Rage Against the Whatever

If there was one issue I was absolutely certain that all Americans agreed upon, it was this: we are, uniformly and emphatically, opposed to extremists flying planes into our buildings. I was wrong.
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If there was one issue I was absolutely certain that all Americans agreed upon, it was this: we are, uniformly and emphatically, opposed to extremists flying planes into our buildings. I was wrong.

American political periods are often popularly referred to by their overarching themes -- the Era of Good Feelings, the Gilded Age, the Progressive Era, etc. -- and it was with deep sorrow that I realized this week we may already have hit the epoch of what might be termed the Era of Boiling Blood. Everyone now knows the story of Joe Stack, the aptly named regular Joe whose outrages stacked up in his own mind until he hit the breaking point, setting his house on fire and flying his Piper Cherokee PA-28 into the Echelon office complex in Austin, Texas. In taking his own life, Stack injured thirteen people and murdered Vernon Hunter, a 67-year-old father of six. Watching the thick smoke jet out of the windows of the Echelon complex on television, I had the strangest feeling that I had seen this sort of thing before. Wasn't there a name we used to use for people who flew planes into buildings in order to kill Americans? We used to say that these were the actions of a... the actions of a...

Ah, yes. Thank you, Wall Street Journal! These were the actions of a "tax protester." I knew it started with a 'T.'

I was fifteen when protesters flew planes into the Twin Towers, only back then we called them terrorists. Are we no longer terrified by airplane suicide attacks? I doubt it. So what's the difference? Those murderers were from Saudi Arabia, they had dark complexions and unpronounceable names; Joe Stack was your next door neighbor, an engineer from Pennsylvania by way of Texas. His fervor was more acceptable to us, less foreign to the American mind. He hated the government. He hated taxes. His sickness, and his violence, already live here, and this will not be the last time we see the smoke.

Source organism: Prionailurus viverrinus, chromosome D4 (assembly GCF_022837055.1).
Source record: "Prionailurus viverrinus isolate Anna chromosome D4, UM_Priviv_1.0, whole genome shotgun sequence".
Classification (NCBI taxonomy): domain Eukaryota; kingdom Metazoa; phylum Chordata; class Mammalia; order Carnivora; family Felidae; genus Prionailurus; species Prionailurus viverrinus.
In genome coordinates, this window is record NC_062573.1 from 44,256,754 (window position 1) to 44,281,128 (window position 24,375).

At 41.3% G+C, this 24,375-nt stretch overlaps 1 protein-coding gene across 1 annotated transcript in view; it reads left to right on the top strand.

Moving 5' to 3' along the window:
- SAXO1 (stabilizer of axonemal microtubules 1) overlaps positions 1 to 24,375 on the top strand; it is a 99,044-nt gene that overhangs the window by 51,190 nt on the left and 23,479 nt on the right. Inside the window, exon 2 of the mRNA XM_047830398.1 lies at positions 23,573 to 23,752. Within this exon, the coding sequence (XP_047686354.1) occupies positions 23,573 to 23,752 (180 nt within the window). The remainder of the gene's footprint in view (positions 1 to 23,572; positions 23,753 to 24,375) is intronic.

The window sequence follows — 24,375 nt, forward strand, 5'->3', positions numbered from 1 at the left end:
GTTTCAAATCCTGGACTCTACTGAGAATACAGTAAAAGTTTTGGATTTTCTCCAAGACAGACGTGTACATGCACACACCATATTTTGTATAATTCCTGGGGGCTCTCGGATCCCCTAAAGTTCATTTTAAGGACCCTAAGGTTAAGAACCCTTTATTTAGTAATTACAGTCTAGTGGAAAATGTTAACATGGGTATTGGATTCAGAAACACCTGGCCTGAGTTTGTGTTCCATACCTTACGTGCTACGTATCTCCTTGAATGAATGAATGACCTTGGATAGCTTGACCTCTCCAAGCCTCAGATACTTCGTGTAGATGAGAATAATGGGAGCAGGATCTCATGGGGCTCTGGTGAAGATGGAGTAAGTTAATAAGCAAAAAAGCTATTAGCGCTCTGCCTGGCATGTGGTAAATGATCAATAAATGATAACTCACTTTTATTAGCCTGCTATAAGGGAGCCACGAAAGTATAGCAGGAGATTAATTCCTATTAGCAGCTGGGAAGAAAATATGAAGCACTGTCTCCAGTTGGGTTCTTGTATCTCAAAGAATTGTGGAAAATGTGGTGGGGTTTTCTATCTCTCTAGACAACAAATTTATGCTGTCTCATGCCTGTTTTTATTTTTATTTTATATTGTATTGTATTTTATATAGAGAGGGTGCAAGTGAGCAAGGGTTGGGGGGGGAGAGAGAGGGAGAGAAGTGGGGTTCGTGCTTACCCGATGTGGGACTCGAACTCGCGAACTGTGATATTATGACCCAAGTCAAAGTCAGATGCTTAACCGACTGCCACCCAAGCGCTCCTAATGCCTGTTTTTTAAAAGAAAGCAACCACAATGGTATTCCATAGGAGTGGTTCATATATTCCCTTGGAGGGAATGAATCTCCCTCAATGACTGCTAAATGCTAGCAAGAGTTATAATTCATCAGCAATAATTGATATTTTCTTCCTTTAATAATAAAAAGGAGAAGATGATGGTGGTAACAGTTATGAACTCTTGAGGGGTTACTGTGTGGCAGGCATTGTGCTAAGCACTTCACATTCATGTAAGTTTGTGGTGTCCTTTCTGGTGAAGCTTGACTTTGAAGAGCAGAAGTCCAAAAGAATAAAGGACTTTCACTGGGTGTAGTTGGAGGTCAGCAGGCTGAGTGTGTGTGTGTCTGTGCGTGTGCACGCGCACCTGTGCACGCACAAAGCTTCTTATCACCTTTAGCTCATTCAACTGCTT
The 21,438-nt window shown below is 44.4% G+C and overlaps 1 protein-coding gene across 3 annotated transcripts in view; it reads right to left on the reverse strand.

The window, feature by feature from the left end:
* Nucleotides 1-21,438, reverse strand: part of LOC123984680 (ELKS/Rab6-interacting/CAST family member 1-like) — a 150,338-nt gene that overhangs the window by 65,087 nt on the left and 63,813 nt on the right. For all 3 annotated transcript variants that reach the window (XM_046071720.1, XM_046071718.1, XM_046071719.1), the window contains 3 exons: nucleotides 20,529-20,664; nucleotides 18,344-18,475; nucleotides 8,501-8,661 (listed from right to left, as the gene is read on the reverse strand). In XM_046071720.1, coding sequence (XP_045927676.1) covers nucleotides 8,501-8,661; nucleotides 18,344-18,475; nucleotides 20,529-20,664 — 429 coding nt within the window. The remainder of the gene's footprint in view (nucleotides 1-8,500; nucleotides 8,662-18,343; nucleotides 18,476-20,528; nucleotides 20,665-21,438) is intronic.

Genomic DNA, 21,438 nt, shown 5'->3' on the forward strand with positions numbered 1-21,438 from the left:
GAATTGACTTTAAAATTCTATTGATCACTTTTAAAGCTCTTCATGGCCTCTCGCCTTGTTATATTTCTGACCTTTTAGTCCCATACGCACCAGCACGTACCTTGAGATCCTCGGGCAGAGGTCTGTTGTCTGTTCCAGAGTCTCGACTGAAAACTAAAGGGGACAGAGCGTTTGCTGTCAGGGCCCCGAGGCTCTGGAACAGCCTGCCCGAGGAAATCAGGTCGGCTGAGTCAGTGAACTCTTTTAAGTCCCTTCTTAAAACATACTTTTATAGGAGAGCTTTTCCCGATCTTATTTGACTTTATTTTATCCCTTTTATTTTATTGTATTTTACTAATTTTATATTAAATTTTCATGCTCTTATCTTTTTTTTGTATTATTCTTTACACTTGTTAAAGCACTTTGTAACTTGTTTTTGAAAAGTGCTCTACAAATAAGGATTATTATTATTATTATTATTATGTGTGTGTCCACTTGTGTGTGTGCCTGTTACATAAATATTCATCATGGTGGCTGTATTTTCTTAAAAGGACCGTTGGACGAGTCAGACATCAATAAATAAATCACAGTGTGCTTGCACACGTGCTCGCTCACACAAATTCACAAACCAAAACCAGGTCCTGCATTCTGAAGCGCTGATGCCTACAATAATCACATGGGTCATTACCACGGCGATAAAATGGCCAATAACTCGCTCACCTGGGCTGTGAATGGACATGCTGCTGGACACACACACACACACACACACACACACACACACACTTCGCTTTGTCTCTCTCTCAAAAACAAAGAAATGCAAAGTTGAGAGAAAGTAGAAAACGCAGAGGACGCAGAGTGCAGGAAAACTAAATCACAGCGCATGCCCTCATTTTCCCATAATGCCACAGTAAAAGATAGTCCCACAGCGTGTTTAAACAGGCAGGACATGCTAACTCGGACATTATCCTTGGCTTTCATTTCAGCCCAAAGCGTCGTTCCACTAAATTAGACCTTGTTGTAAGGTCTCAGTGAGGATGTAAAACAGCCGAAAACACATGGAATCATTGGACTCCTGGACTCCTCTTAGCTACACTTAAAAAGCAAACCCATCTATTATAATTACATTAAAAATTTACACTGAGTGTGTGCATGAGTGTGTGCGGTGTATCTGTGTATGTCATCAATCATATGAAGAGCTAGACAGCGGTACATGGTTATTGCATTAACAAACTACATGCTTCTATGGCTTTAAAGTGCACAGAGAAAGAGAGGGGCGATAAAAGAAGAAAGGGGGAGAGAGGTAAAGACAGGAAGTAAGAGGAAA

The day of the crash, freshly minted Senator Scott Brown (R-Truck) was asked by Fox News' Neil Cavuto for his thoughts on the attack. "I don't know if it's related," Brown responded, "but you can just sense not only in my election and being here in Washington, people are frustrated." The next morning at the Conservative Political Action Committee conference, jokes were already being tossed around about Stack's 'protest.' On Facebook and Twitter, Stack was hailed by many of our fellow citizens as a "true American hero" who took a stand against the tyranny of our government. "His sacrifice was for all of us," wrote one Texan. Stack's actions have been regarded as shared frustrations, as high comedy, as a heroic revolt. I'm willing to bet Vernon Hunter's wife, Valerie, doesn't see it that way, and neither should anyone who hasn't been either a beneficiary of, or themselves grasped by, the new notion that it is acceptable to twist your political positions into zealotry and violence.

It is unclear to what extent Joe Stack was involved with the Tea Party movement -- his well-publicized suicide manifesto (I won't link to it here) seems to indicate a rolling boil of a man with plenty of anger to go around for politicians of all stripes -- but his maniacal anti-government sentiment and paranoia about taxes makes it clear that he is the first casualty of the Tea Party culture, a frenetic version of America where rage justifies everything. Calls for armed revolution, for the hanging of United States senators, for secession: these are the fruits of a dangerous ethos, one based purely on emotion and not at all on rational thought. Stack's act represents the grim transition from the terrorism of 9/11 to the terrorism of 9/12, and we can only hope at this point that calmer heads will prevail before more of the extremist threats of the angry mob come to pass. We can call it a protest, or the actions of a lone wolf, or a symbolic stand taken against the faceless specter of government tyranny. But Vernon Hunter wasn't faceless. He was a husband, a father, and a grandfather. He served two tours of duty in Vietnam. He was an usher at his church. He was planning on retiring from the IRS in order to start a new career helping children with learning disabilities.

But he won't. He was killed by a terrorist who targeted civilians, by a lunatic pushed to the edge by his rage, to an edge this country needs to locate right now before it silently condones one more senseless killer with a plane.

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